The same way that you can quote a list of federal agencies, engineering societies and researchers who say that there is no proof that this radiation is harmful, I can point to a list of think-tanks, NGOs and researchers who are concerned by the radiation levels that we are being exposed to. The EMR Policy Institute (http://www.emrpolicy.org and http://www.youtube.com/user/emrpolicyorg) and scientists like Martin Blank (an associate professor of physiology and cellular biophysics at Columbia University – http://www.physiology.columbia.edu/MartinBlank.html) are great examples of that. They are as science-loving as you can get, but they don’t take all they hear for granted. They question, they raise concerns, they analyze data…. That’s what science is about. Science has, over time, no agenda. These people might be proven right or wrong eventually, but that’s not what matters. The fact that the FCC says that current levels are safe don’t make them safe (by the way, the FCC is not the HHS or the EPA, yet it is the one that sets the standards for authorized levels of cell antenna radiation. I’ll let you ponder on how satisfied the telecom lobby is with this situation). The American Cancer Society doesn’t say that cell towers are 100% safe. They say that they are “unlikely to cause cancer”. It will take time for enough data to come forward. My belief, though, is that the same way that links between cancer and tobacco, smog and asbestos were found over decades, there will be evidence that populations living in the proximity of cell antennas over prolonged time will show greater rates of cancers and tumors.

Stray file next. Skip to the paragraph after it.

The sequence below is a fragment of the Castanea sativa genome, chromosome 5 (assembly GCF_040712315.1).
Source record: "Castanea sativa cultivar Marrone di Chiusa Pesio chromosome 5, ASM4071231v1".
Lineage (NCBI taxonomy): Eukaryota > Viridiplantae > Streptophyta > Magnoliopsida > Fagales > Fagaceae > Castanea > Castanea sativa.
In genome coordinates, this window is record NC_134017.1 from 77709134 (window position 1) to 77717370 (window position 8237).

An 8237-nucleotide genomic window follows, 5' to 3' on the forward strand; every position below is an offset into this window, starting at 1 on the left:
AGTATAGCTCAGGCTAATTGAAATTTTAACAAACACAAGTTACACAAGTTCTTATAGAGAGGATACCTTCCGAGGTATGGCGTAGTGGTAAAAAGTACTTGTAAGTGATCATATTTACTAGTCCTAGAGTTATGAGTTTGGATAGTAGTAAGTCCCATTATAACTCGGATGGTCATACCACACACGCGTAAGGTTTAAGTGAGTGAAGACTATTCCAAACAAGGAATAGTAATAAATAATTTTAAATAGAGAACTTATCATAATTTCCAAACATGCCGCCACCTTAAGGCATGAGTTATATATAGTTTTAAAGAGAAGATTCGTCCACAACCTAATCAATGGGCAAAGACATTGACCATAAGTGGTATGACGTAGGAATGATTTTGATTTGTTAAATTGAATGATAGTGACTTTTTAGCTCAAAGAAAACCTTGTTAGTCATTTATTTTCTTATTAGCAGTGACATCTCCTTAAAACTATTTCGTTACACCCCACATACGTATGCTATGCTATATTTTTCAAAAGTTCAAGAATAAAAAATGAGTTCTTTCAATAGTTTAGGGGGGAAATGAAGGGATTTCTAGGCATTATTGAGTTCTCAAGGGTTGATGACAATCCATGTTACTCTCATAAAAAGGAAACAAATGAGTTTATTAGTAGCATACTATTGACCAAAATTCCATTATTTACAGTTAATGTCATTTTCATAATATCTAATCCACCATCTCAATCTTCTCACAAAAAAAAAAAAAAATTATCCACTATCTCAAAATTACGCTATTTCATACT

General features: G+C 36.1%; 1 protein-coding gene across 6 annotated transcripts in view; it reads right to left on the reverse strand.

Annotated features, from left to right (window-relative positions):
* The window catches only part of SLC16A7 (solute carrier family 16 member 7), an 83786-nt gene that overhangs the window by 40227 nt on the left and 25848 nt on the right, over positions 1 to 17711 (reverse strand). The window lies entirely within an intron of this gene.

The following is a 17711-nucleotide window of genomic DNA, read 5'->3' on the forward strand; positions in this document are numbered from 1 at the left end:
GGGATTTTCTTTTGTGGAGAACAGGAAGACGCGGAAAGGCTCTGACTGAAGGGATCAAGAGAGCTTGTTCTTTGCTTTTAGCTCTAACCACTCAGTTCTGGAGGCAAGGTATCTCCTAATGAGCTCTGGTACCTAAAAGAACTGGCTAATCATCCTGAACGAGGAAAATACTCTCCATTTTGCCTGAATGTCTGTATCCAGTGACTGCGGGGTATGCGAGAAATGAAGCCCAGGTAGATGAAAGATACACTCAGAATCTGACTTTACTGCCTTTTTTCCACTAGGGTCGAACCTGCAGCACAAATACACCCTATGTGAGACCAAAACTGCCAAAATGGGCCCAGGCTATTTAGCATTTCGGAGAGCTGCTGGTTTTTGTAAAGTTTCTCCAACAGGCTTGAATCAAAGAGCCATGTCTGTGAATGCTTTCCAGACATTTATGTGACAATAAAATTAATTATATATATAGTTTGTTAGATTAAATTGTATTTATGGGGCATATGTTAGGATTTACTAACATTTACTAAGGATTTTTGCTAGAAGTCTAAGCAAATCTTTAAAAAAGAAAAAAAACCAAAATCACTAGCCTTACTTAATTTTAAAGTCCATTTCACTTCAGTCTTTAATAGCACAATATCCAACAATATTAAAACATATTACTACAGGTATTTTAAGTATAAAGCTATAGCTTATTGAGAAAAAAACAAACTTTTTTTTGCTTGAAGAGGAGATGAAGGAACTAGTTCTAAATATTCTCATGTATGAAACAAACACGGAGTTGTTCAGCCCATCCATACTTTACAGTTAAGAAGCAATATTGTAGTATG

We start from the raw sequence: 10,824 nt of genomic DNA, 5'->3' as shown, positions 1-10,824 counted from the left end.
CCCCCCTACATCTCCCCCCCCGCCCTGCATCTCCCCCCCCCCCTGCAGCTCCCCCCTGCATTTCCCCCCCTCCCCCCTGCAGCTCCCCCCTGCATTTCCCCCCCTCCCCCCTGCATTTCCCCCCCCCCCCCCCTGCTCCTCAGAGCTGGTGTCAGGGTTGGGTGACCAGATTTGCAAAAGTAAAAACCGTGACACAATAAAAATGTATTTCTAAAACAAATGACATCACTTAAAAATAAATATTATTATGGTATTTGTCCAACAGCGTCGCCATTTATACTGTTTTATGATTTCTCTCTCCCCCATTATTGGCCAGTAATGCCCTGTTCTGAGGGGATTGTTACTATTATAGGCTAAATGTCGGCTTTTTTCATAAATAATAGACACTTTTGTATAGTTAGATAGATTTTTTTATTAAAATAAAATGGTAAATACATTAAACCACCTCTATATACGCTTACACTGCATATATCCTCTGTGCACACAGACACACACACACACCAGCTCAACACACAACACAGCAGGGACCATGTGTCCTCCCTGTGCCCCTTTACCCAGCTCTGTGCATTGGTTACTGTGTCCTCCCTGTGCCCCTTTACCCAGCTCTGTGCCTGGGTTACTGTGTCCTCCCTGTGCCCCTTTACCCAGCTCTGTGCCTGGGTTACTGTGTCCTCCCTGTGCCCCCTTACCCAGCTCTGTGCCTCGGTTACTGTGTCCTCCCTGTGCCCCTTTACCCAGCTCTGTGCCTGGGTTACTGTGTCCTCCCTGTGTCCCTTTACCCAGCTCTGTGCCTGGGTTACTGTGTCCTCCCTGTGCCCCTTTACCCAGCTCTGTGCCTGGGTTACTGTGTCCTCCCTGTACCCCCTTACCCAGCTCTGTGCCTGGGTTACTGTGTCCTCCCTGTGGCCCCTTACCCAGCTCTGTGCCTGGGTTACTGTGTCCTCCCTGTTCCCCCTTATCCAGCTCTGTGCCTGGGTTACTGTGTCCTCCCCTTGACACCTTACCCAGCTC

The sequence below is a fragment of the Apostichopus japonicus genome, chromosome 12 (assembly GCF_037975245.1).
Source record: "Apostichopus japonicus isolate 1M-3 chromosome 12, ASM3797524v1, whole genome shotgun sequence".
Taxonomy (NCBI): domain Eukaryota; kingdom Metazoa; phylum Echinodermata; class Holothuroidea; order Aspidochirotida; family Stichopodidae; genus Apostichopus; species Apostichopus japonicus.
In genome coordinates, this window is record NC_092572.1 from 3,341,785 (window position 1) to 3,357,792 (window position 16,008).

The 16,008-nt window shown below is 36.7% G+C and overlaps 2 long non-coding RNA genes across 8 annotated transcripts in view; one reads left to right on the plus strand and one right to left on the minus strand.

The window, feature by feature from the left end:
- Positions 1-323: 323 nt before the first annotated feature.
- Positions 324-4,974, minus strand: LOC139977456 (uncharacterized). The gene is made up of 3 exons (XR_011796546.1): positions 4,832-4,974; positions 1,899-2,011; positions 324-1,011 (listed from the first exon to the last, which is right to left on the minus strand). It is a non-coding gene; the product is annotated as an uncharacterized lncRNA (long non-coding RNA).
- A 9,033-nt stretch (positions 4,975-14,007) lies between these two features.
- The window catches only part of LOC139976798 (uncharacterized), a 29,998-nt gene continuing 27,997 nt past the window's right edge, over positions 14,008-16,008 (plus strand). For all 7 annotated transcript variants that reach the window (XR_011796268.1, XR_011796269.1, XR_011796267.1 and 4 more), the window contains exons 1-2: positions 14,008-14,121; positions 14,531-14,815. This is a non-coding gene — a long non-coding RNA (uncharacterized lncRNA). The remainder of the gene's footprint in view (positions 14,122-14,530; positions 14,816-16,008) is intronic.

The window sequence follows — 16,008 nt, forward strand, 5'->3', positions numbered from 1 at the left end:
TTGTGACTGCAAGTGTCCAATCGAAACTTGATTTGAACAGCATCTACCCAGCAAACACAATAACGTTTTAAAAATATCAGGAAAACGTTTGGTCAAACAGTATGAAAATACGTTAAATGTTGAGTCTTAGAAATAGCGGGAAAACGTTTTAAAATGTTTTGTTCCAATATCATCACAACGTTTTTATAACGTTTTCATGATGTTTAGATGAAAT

The example of asbestos is telling in that regard: even though the link to cancer was noticed in the early 20th century, we had to wait until 1989 for the EPA to ban its use. The carconigenic effects of direct and second-hand tobacco smoke were labeled as heresy for decades, yet it is considered accepted science today. What that teaches us is that the truth takes time to come forward and that there isn’t a fixed understanding of risks ahead of time. This is the nature of the “guinea pigs” comment in the original mailing list letter. The people who are against the antennas aren’t “the usual crew of fearmongering, science-hating NIMBYs” that you reference. I think they just don’t want to find out twenty years later that AT&T’s “relief to those long-suffering iPhone owners in southeast Bernal Heights” is partly responsible for their sickness.

    Let me be clear. I am not against cell antennas. What I am against is the installation of antennas right in the middle of neighborhoods. Precaution and due diligence is not fearmongering. I would advocate for their installations in zones that have no homes in their vicinity. To put a concrete figure, some of the concerned researchers and European governmental agencies put the safety limit at 100 μW/m^2, which is 100,000 times the levels authorized by the ICNIRP/FCC (10W/m^2). I am sure “Neighbor Fiid” would probably label this as “junk science”, but I just thought you should know. Cell communications can happen as low as 0.001μW/m^2, so you are talking about enough energy to make your call from your iPhone. If you want more data/references on the different scales of power density and their effects on the body, you can check out: http://www.wireless-precaution.com/main/tableofeffects.php.